Making SENSE Of Struggles
Mar 8, 1:00 AM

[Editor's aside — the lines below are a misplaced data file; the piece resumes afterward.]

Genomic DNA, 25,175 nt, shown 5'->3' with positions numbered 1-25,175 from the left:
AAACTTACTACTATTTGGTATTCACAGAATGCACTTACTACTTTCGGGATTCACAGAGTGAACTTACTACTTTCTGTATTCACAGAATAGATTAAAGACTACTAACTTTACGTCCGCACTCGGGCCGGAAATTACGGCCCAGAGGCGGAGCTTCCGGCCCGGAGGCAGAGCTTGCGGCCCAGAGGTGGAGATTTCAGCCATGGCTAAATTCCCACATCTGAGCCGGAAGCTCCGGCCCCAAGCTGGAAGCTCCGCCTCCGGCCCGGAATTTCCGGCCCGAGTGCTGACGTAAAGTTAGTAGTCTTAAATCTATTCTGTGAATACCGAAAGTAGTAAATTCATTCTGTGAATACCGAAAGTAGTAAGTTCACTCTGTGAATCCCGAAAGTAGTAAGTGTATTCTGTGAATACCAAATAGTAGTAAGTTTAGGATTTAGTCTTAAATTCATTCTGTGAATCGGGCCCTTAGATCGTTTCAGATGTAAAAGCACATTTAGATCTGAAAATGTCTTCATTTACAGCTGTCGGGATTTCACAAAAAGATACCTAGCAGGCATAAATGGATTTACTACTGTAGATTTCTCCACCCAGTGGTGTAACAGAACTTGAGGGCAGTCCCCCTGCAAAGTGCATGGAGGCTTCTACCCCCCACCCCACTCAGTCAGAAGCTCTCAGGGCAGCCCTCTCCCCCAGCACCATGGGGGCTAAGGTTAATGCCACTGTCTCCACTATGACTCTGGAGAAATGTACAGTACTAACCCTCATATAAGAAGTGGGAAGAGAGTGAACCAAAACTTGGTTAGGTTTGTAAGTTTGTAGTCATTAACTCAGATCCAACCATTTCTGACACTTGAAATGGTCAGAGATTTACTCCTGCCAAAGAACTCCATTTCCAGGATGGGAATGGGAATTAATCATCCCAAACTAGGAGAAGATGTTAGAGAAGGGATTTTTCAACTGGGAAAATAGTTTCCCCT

At the Southeast Neighborhood School of Excellence (SENSE) charter school, imagining what could be has always been part of its mission. In many ways, SENSE, which serves students in Grades K-6, is just what the inventors of charter schools dreamed of -- a community that came together and tried new ways to educate its children. There's been reason to celebrate. The Fountain Square school's ISTEP passing rate steadily rose from one of the worst in the state -- with just 8 percent of kids passing both English and math when it opened in 2004 -- to about half the students passing four years later. But, like many charter schools, SENSE's success is fragile. Last year, its scores dropped after a tumultuous period in which the principal resigned unexpectedly, forcing other staff members to take over administrative functions. Just 39 percent of students passed both parts of the ISTEP, with only 19 percent making "high growth" in reading. SENSE ranked in the bottom 10 percent of all schools in the state on every ISTEP measure of success.